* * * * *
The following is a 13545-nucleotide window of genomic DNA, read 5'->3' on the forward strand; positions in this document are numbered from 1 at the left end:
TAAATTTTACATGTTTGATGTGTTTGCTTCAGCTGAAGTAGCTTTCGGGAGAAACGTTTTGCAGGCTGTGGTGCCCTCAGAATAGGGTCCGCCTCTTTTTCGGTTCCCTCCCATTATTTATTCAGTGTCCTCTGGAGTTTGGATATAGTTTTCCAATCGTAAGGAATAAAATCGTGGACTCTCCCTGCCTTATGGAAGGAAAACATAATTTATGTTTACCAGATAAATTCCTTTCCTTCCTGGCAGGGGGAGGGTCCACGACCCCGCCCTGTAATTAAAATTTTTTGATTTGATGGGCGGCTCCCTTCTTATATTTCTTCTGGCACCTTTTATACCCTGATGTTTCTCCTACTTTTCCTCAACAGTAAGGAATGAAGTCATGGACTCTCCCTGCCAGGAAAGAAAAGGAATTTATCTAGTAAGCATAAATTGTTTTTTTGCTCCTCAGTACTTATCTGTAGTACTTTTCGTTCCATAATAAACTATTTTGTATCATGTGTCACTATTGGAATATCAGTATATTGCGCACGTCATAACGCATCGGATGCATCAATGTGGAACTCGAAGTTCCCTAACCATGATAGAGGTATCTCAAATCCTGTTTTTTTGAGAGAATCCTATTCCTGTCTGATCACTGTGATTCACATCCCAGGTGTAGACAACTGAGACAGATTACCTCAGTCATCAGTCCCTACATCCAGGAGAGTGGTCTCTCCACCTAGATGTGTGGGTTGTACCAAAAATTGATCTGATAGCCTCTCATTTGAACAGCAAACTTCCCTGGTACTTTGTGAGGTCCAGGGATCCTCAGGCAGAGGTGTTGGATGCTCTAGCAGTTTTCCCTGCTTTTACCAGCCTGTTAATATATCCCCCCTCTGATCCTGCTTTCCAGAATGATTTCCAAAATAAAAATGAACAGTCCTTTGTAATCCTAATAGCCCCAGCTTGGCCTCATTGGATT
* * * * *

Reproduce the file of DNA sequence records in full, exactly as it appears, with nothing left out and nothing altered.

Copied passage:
The following is a 13545-nucleotide window of genomic DNA, read 5'->3' on the forward strand; positions in this document are numbered from 1 at the left end:
TAAATTTTACATGTTTGATGTGTTTGCTTCAGCTGAAGTAGCTTTCGGGAGAAACGTTTTGCAGGCTGTGGTGCCCTCAGAATAGGGTCCGCCTCTTTTTCGGTTCCCTCCCATTATTTATTCAGTGTCCTCTGGAGTTTGGATATAGTTTTCCAATCGTAAGGAATAAAATCGTGGACTCTCCCTGCCTTATGGAAGGAAAACATAATTTATGTTTACCAGATAAATTCCTTTCCTTCCTGGCAGGGGGAGGGTCCACGACCCCGCCCTGTAATTAAAATTTTTTGATTTGATGGGCGGCTCCCTTCTTATATTTCTTCTGGCACCTTTTATACCCTGATGTTTCTCCTACTTTTCCTCAACAGTAAGGAATGAAGTCATGGACTCTCCCTGCCAGGAAAGAAAAGGAATTTATCTAGTAAGCATAAATTGTTTTTTTGCTCCTCAGTACTTATCTGTAGTACTTTTCGTTCCATAATAAACTATTTTGTATCATGTGTCACTATTGGAATATCAGTATATTGCGCACGTCATAACGCATCGGATGCATCAATGTGGAACTCGAAGTTCCCTAACCATGATAGAGGTATCTCAAATCCTGTTTTTTTGAGAGAATCCTATTCCTGTCTGATCACTGTGATTCACATCCCAGGTGTAGACAACTGAGACAGATTACCTCAGTCATCAGTCCCTACATCCAGGAGAGTGGTCTCTCCACCTAGATGTGTGGGTTGTACCAAAAATTGATCTGATAGCCTCTCATTTGAACAGCAAACTTCCCTGGTACTTTGTGAGGTCCAGGGATCCTCAGGCAGAGGTGTTGGATGCTCTAGCAGTTTTCCCTGCTTTTACCAGCCTGTTAATATATCCCCCCTCTGATCCTGCTTTCCAGAATGATTTCCAAAATAAAAATGAACAGTCCTTTGTAATCCTAATAGCCCCAGCTTGGCCTCATTGGATT